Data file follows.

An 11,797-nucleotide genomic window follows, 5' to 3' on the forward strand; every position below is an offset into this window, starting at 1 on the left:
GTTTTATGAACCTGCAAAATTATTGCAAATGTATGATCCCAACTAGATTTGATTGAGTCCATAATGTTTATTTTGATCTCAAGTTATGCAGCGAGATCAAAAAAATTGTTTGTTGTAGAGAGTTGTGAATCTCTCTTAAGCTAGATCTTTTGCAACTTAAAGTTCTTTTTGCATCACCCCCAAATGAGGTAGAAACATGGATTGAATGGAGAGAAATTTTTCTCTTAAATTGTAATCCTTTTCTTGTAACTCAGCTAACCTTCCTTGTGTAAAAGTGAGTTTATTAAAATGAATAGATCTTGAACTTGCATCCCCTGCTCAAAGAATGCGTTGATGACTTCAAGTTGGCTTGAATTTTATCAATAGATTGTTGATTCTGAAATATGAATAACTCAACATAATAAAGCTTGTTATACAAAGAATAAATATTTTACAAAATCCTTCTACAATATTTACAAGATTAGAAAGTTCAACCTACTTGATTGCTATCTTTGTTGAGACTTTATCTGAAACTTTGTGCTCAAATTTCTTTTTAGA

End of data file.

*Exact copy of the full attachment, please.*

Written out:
An 11,797-nucleotide genomic window follows, 5' to 3' on the forward strand; every position below is an offset into this window, starting at 1 on the left:
GTTTTATGAACCTGCAAAATTATTGCAAATGTATGATCCCAACTAGATTTGATTGAGTCCATAATGTTTATTTTGATCTCAAGTTATGCAGCGAGATCAAAAAAATTGTTTGTTGTAGAGAGTTGTGAATCTCTCTTAAGCTAGATCTTTTGCAACTTAAAGTTCTTTTTGCATCACCCCCAAATGAGGTAGAAACATGGATTGAATGGAGAGAAATTTTTCTCTTAAATTGTAATCCTTTTCTTGTAACTCAGCTAACCTTCCTTGTGTAAAAGTGAGTTTATTAAAATGAATAGATCTTGAACTTGCATCCCCTGCTCAAAGAATGCGTTGATGACTTCAAGTTGGCTTGAATTTTATCAATAGATTGTTGATTCTGAAATATGAATAACTCAACATAATAAAGCTTGTTATACAAAGAATAAATATTTTACAAAATCCTTCTACAATATTTACAAGATTAGAAAGTTCAACCTACTTGATTGCTATCTTTGTTGAGACTTTATCTGAAACTTTGTGCTCAAATTTCTTTTTAGA